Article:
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Trauma transfers to a rural level 1 center: a retrospective cohort study
© Jain et al. 2016
Received: 3 June 2015
Accepted: 10 January 2016
Published: 19 January 2016
The regionalization of trauma care, the Emergency Medical Treatment and Active Labor Act of 1986, the advent of Accountable Care Organizations and bundled payments have brought Level 1 trauma centers (TC) to a new crossroads. By protocol, injured patients are preferentially transferred to designated TCs when a higher level of care is indicated. Trauma transfers frequently come during off hours and may not always appear to be related to injury severity. Based on this observation, we hypothesized patients transferred from regional hospitals to Level 1 TCs would have lower injury severity scores (ISS) and unfavorable payor status.
We queried our TC registry to identify trauma transfers (TTP) and primary trauma patients (PTP) treated at our level 1 TC between 2004 and 2012. Demographics, payor status, length of stay (LOS), injury severity score (ISS), and discharging service were compared.
5699 TTP and 11147 PTP were identified. Uninsured patients comprised 11 % (n = 602) of TTP compared with 15 % (n = 1,721) of PTP (P < 0.0001). Surprisingly 52 % of TTP were Medicare or HMO (n = 3008) beneficiaries, versus 42 % of PTP being Medicare or HMO (n = 4614) recipients (P < 0.0001). Patients were discharged predominantly by neurosurgery and orthopedic surgery (i.e.: General Adult and General Pediatric comprised <50 % of discharges) for all trauma admissions. Adult and Pediatric Trauma services accounted for 29 % (n = 1674) of TTP versus 45 % of PTP (n = 5045) discharges (P < 0.0001). Mean Injury Severity Score of TTP was found to be 11.5 ± 0.11, in comparison to 11.6 ± 0.11 in PTP (P = 0.42), while mean LOS was 5.6 ± 0.1 days for TTP and 5.9 ± 0.1 days for PTP (P = 0.06).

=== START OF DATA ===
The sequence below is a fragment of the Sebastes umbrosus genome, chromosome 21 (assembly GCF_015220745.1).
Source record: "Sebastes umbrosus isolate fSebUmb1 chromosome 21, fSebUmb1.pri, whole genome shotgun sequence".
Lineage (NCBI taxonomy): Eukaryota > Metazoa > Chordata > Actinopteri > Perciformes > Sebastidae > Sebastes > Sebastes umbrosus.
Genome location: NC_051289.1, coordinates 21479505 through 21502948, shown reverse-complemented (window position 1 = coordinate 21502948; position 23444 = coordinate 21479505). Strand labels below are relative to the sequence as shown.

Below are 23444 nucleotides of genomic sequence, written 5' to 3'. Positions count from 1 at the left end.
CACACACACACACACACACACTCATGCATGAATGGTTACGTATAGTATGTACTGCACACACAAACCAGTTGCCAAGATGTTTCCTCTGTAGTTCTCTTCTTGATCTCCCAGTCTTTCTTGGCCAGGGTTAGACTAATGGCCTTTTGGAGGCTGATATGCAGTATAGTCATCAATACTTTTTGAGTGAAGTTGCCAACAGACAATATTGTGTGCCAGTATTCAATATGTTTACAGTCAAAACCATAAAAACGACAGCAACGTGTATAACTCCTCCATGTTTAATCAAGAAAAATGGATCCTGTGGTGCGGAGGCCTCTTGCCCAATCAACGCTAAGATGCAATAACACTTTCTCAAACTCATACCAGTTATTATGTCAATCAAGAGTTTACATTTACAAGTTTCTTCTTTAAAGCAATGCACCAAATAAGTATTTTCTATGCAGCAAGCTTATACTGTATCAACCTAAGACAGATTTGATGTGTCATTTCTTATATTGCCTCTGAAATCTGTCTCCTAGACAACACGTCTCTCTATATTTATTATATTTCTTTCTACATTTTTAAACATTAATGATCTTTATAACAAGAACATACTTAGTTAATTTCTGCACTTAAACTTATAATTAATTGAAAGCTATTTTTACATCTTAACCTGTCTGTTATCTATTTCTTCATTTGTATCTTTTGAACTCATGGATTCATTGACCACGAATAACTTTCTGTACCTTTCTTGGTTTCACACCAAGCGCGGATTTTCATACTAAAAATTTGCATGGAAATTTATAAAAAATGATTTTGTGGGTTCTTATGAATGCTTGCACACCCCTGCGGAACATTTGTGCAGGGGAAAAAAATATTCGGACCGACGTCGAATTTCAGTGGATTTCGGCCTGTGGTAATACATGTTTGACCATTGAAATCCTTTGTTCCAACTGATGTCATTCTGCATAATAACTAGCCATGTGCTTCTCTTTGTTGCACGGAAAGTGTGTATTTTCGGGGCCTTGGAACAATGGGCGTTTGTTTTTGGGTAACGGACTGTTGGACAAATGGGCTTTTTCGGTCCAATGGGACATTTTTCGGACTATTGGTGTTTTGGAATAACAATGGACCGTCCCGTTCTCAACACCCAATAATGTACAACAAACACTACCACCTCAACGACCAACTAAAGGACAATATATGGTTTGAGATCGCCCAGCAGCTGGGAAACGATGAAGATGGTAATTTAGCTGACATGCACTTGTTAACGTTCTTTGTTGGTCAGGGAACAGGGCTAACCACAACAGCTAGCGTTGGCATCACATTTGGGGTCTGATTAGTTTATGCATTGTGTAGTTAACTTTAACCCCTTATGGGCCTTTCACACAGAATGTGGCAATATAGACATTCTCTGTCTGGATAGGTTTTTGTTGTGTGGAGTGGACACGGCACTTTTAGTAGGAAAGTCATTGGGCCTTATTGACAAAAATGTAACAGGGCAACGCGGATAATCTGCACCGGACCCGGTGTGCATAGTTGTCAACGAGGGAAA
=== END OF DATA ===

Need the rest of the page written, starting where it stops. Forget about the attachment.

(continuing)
These data suggest designated trauma centers should continue to encourage and accept appropriate transfer of trauma patients for surgical subspecialty care. The perception trauma transfers increase institutional fiscal burden is unsubstantiated.
Organized state and regional trauma systems have changed the delivery of care for injured patients [1, 2]. Severely injured and “high-risk” patient populations are commonly transferred from smaller hospitals with fewer resources to regional trauma centers for optimal care. Regional trauma systems are based on military models to provide timely and appropriate treatment of trauma patients . Numerous studies have demonstrated implementing an organized system of trauma care can significantly reduce mortality of injured patients [3–8]. Consequently, there are organized efforts to develop robust, collaborative trauma networks nationwide. Ideally, hospitals participating in national and state trauma systems would transfer patients to regional trauma centers based on need and not financial status. To help prevent this Congress passed the EMTALA in 1986 based on reports of “patient dumping”, or the practice of transferring unstable patients due to financial undesirability [9–11]. The object of EMTALA was to ensure universal access to emergency services by outlining specific obligations for all hospitals, to standardize patient care irrespective of patient factors. EMTALA specifically states a transferring hospital is responsible for minimizing a patient’s risk as much as possible and that the receiving hospital must accept transfers if there are qualified personnel and space available. By extension, regional Level 1 trauma centers were mandated to accept trauma transfer patients for definitive therapy in a regionalized system.